The legislation introducing most of the proposed changes to superannuation has been passed. There are several features worth considering below.
Existing pension – tax-free
Prior to clarification in recent legislation, it appeared that a pension commenced prior to 1 July 2007 (‘existing pension’) would have missed out on locking in the pre-July 1983 component as part of the tax-free component. In particular, there was also a suggestion in September 2006 that an allocated pensioner could elect to convert an allocated pension to an account-based pension on 1 July 2007.
There is now no longer an urgency to undertake a roll back (ie, ‘turn off’ a pension by way of a commutation and internal roll-over) for existing pensions to lock in the pre-1983 component as the tax-free component.
Many remain under a false impression and may be undertaking unnecessary restructuring and giving rise to extra paperwork and costs.
Existing pensions will be able to benefit from the pre-1983 component forming part of the tax-free component without any need to restructure. Thus, an existing pensioner with a 50% pre-1983 service period will not lose out on this valuable benefit.
The benefit of the pre-1983 component for existing pensions will arise when a ‘triggering event’ occurs. This is generally the pensioner’s 60th birthday or upon earlier commutation or death. The pre-1983 component of the benefit will therefore need to be calculated at the time of the triggering event. It is not calculated as at 30 June 2007 (unless the person has already attained 60 years), as is the case for accumulation accounts.
Planning both before and from 1 July 2007 therefore needs to be carefully considered. Planning opportunities may be available for existing pensions as, eg, some may wish to roll-back into accumulation mode while others may wish to lock-in the pre-1983 component sooner rather than later.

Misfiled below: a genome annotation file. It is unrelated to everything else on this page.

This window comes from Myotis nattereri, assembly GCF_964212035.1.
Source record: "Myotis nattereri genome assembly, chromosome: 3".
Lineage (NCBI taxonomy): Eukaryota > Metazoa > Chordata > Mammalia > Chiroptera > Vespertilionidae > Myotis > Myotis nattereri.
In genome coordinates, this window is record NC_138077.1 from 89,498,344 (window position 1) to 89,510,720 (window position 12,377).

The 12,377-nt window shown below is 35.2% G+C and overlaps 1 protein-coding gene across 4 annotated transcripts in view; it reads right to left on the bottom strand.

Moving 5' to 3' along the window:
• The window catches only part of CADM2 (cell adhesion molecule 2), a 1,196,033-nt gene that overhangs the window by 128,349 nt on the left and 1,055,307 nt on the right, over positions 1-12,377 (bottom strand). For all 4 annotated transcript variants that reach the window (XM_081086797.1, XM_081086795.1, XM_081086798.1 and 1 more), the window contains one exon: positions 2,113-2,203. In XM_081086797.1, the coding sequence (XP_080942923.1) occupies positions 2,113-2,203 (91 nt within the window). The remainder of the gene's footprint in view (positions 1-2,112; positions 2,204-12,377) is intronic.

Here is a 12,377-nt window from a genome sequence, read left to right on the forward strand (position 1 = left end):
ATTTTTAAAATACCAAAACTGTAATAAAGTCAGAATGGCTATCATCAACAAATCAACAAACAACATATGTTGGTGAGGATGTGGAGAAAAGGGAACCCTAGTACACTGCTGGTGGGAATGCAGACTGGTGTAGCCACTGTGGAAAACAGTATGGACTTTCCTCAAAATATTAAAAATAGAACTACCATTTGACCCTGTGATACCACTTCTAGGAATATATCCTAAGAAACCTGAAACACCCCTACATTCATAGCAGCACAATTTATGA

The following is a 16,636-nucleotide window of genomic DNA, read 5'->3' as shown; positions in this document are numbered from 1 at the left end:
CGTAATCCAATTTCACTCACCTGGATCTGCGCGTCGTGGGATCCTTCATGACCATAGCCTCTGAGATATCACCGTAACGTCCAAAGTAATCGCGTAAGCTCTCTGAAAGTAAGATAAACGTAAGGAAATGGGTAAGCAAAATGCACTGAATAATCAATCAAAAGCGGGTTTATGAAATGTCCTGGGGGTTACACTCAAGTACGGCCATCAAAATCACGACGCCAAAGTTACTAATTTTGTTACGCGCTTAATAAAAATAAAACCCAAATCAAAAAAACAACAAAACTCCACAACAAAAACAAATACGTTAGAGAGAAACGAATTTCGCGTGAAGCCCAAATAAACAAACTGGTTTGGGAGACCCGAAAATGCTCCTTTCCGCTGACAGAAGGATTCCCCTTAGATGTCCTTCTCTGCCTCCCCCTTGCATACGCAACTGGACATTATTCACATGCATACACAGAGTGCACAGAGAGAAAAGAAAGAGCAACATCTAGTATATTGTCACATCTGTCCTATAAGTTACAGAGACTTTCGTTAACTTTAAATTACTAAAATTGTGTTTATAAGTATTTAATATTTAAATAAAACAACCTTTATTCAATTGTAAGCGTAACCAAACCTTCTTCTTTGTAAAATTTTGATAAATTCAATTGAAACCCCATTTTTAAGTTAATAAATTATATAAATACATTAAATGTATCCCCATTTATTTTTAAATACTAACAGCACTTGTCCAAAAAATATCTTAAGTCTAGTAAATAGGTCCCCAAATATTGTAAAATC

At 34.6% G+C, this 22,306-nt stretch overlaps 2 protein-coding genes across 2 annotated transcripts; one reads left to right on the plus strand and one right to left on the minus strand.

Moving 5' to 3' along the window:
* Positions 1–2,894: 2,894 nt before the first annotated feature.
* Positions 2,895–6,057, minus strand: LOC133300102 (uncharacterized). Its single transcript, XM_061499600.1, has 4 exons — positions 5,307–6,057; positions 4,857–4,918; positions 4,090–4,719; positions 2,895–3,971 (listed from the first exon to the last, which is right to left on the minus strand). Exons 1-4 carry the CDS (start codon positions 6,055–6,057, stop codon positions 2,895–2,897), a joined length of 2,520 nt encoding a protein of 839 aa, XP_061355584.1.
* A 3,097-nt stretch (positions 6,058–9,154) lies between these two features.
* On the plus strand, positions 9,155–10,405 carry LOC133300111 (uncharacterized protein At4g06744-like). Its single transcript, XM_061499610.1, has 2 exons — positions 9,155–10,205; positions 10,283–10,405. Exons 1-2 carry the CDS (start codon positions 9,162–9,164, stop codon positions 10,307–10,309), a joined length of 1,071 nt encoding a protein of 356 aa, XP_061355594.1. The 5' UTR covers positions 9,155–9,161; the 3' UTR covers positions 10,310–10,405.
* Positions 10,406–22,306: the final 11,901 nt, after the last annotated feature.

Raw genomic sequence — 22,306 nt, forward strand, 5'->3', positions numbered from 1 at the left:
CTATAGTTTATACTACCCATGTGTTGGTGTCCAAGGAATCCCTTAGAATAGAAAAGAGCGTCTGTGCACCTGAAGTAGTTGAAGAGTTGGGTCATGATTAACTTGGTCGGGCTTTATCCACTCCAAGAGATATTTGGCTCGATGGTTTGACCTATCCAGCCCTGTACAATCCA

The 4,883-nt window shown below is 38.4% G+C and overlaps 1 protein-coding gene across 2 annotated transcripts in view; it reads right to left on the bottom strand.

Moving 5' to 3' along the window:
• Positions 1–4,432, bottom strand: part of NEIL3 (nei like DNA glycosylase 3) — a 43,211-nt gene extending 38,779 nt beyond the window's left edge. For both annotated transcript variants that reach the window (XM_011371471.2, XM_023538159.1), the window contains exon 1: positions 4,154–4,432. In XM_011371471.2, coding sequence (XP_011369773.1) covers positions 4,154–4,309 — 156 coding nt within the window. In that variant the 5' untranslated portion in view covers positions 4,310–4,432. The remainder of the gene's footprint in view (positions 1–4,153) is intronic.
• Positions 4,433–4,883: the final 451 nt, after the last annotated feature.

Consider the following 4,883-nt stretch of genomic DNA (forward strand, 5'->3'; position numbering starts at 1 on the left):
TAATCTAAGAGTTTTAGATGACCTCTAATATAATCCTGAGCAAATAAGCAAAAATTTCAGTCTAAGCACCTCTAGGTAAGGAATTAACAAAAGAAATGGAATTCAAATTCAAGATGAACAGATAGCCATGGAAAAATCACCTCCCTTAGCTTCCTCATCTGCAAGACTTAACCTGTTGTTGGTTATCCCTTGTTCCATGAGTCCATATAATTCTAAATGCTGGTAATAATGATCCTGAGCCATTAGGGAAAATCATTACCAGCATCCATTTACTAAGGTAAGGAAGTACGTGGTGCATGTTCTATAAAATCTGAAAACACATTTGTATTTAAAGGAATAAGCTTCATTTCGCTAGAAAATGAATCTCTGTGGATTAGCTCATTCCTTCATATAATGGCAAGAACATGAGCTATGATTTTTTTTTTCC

Other issues to consider if you wish to convert a pension back to accumulation mode are as follows:
- Is the pension an allocated pension that commenced before 1 October 2003? Note that the full minimum amount of such pensions should generally be paid before commutation as the pro-rata rule only expressly applies to allocated pensions commenced on or after this date.
- Is the pension reversionary to an adult child? Under the new (draft) pension regulations, generally pensions cannot be reverted to a child aged 25 years or over regardless of whether the child is a dependant. Particular care needs to be taken before making changes to defined benefit pensions (‘DBPs’) that are reversionary to adult children as any change to the pension rules can have significant implications.
- Does the trust deed of the fund allow internal roll-overs? Many non-DBA deeds only allow roll-overs to other funds.
It is now crucial for all pension documents to be reviewed as many may be deemed to be in breach of the proposed pension regulations unless they are appropriately varied. In numerous recent cases, we have also found pension documents to be insufficient or unclear as to reversionaries and in many other respects.
Turn on the TAP?
The 20 September 2007 deadline for commencing a market-linked pension (also known as a term allocated pension (‘TAP’)) is fast approaching.
TAPs attract favourable social security treatment as they benefit from the 50% assets test exemption. Although social security may not be a priority for clients today, naturally, it is always prudent to keep options open for the future, eg, what will be the client’s status in 5, 10 and 15 years’ time?